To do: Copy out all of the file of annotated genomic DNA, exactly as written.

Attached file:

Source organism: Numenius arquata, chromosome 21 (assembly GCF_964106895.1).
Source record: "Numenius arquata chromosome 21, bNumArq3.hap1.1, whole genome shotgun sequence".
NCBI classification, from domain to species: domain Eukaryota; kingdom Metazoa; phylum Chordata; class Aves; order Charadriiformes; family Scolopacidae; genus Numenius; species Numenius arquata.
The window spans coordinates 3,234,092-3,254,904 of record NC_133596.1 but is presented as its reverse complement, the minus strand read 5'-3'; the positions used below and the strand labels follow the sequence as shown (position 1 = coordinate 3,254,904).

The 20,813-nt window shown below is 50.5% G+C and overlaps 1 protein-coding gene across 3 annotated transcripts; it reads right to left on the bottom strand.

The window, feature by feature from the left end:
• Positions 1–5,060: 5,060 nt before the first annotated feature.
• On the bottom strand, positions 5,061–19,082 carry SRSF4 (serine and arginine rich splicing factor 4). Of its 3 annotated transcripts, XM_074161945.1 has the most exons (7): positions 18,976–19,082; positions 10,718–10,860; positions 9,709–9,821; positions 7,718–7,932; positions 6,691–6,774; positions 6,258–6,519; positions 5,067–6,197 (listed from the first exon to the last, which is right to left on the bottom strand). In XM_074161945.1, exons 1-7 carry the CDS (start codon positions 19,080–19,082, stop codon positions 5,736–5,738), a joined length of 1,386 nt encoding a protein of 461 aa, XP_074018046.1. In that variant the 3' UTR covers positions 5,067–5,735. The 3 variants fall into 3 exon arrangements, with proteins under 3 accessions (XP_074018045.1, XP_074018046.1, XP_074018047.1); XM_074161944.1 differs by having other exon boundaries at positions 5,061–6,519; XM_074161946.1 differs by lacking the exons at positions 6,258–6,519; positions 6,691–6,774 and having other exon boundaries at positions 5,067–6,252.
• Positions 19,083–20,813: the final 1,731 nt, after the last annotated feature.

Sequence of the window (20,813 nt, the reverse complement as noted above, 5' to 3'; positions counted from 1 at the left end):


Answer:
Source organism: Numenius arquata, chromosome 21 (assembly GCF_964106895.1).
Source record: "Numenius arquata chromosome 21, bNumArq3.hap1.1, whole genome shotgun sequence".
NCBI classification, from domain to species: domain Eukaryota; kingdom Metazoa; phylum Chordata; class Aves; order Charadriiformes; family Scolopacidae; genus Numenius; species Numenius arquata.
The window spans coordinates 3,234,092-3,254,904 of record NC_133596.1 but is presented as its reverse complement, the minus strand read 5'-3'; the positions used below and the strand labels follow the sequence as shown (position 1 = coordinate 3,254,904).

The 20,813-nt window shown below is 50.5% G+C and overlaps 1 protein-coding gene across 3 annotated transcripts; it reads right to left on the bottom strand.

The window, feature by feature from the left end:
• Positions 1–5,060: 5,060 nt before the first annotated feature.
• On the bottom strand, positions 5,061–19,082 carry SRSF4 (serine and arginine rich splicing factor 4). Of its 3 annotated transcripts, XM_074161945.1 has the most exons (7): positions 18,976–19,082; positions 10,718–10,860; positions 9,709–9,821; positions 7,718–7,932; positions 6,691–6,774; positions 6,258–6,519; positions 5,067–6,197 (listed from the first exon to the last, which is right to left on the bottom strand). In XM_074161945.1, exons 1-7 carry the CDS (start codon positions 19,080–19,082, stop codon positions 5,736–5,738), a joined length of 1,386 nt encoding a protein of 461 aa, XP_074018046.1. In that variant the 3' UTR covers positions 5,067–5,735. The 3 variants fall into 3 exon arrangements, with proteins under 3 accessions (XP_074018045.1, XP_074018046.1, XP_074018047.1); XM_074161944.1 differs by having other exon boundaries at positions 5,061–6,519; XM_074161946.1 differs by lacking the exons at positions 6,258–6,519; positions 6,691–6,774 and having other exon boundaries at positions 5,067–6,252.
• Positions 19,083–20,813: the final 1,731 nt, after the last annotated feature.

Sequence of the window (20,813 nt, the reverse complement as noted above, 5' to 3'; positions counted from 1 at the left end):